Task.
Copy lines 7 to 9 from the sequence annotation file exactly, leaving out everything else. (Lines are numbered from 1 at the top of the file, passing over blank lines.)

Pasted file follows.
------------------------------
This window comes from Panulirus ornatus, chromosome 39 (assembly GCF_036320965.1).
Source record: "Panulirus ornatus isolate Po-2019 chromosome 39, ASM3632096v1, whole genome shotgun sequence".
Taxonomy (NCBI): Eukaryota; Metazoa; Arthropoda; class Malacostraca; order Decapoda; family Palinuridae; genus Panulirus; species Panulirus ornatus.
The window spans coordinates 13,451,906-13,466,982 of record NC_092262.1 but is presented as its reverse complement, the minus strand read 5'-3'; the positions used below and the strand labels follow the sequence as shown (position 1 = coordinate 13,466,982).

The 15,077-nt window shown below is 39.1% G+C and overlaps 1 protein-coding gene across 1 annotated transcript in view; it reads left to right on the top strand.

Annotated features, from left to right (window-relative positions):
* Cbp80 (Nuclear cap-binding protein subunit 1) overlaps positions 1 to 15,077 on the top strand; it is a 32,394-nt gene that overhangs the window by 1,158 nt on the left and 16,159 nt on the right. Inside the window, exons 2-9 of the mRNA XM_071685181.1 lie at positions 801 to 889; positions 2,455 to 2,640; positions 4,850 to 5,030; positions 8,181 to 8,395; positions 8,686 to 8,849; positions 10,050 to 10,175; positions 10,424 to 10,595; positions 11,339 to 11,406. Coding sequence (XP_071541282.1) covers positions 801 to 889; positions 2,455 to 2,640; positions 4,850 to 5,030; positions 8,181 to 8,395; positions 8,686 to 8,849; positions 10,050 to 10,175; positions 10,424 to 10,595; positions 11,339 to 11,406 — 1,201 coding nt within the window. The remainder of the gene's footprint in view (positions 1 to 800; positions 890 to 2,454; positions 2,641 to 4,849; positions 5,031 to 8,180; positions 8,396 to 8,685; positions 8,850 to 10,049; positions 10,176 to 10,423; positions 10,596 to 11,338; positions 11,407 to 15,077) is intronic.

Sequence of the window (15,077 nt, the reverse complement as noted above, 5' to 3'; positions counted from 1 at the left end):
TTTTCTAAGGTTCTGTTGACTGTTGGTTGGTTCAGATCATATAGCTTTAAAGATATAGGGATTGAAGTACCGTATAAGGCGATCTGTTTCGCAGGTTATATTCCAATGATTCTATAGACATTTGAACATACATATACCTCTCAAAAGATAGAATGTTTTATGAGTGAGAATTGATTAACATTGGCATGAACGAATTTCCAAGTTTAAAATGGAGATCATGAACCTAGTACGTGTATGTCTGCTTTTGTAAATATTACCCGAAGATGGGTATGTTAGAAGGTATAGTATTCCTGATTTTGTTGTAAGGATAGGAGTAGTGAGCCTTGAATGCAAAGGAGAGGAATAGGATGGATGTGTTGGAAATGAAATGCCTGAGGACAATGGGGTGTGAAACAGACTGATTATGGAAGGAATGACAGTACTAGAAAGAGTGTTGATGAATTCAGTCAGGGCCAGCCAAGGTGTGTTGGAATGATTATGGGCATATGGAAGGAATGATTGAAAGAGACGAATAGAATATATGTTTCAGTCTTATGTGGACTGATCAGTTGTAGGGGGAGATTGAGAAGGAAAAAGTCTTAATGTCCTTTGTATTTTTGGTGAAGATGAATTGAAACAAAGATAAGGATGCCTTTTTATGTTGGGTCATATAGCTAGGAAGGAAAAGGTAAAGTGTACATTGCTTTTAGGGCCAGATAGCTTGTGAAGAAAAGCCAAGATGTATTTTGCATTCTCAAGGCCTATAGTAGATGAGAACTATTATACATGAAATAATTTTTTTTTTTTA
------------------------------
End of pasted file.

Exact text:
* Cbp80 (Nuclear cap-binding protein subunit 1) overlaps positions 1 to 15,077 on the top strand; it is a 32,394-nt gene that overhangs the window by 1,158 nt on the left and 16,159 nt on the right. Inside the window, exons 2-9 of the mRNA XM_071685181.1 lie at positions 801 to 889; positions 2,455 to 2,640; positions 4,850 to 5,030; positions 8,181 to 8,395; positions 8,686 to 8,849; positions 10,050 to 10,175; positions 10,424 to 10,595; positions 11,339 to 11,406. Coding sequence (XP_071541282.1) covers positions 801 to 889; positions 2,455 to 2,640; positions 4,850 to 5,030; positions 8,181 to 8,395; positions 8,686 to 8,849; positions 10,050 to 10,175; positions 10,424 to 10,595; positions 11,339 to 11,406 — 1,201 coding nt within the window. The remainder of the gene's footprint in view (positions 1 to 800; positions 890 to 2,454; positions 2,641 to 4,849; positions 5,031 to 8,180; positions 8,396 to 8,685; positions 8,850 to 10,049; positions 10,176 to 10,423; positions 10,596 to 11,338; positions 11,407 to 15,077) is intronic.

Sequence of the window (15,077 nt, the reverse complement as noted above, 5' to 3'; positions counted from 1 at the left end):
TTTTCTAAGGTTCTGTTGACTGTTGGTTGGTTCAGATCATATAGCTTTAAAGATATAGGGATTGAAGTACCGTATAAGGCGATCTGTTTCGCAGGTTATATTCCAATGATTCTATAGACATTTGAACATACATATACCTCTCAAAAGATAGAATGTTTTATGAGTGAGAATTGATTAACATTGGCATGAACGAATTTCCAAGTTTAAAATGGAGATCATGAACCTAGTACGTGTATGTCTGCTTTTGTAAATATTACCCGAAGATGGGTATGTTAGAAGGTATAGTATTCCTGATTTTGTTGTAAGGATAGGAGTAGTGAGCCTTGAATGCAAAGGAGAGGAATAGGATGGATGTGTTGGAAATGAAATGCCTGAGGACAATGGGGTGTGAAACAGACTGATTATGGAAGGAATGACAGTACTAGAAAGAGTGTTGATGAATTCAGTCAGGGCCAGCCAAGGTGTGTTGGAATGATTATGGGCATATGGAAGGAATGATTGAAAGAGACGAATAGAATATATGTTTCAGTCTTATGTGGACTGATCAGTTGTAGGGGGAGATTGAGAAGGAAAAAGTCTTAATGTCCTTTGTATTTTTGGTGAAGATGAATTGAAACAAAGATAAGGATGCCTTTTTATGTTGGGTCATATAGCTAGGAAGGAAAAGGTAAAGTGTACATTGCTTTTAGGGCCAGATAGCTTGTGAAGAAAAGCCAAGATGTATTTTGCATTCTCAAGGCCTATAGTAGATGAGAACTATTATACATGAAATAATTTTTTTTTTTTA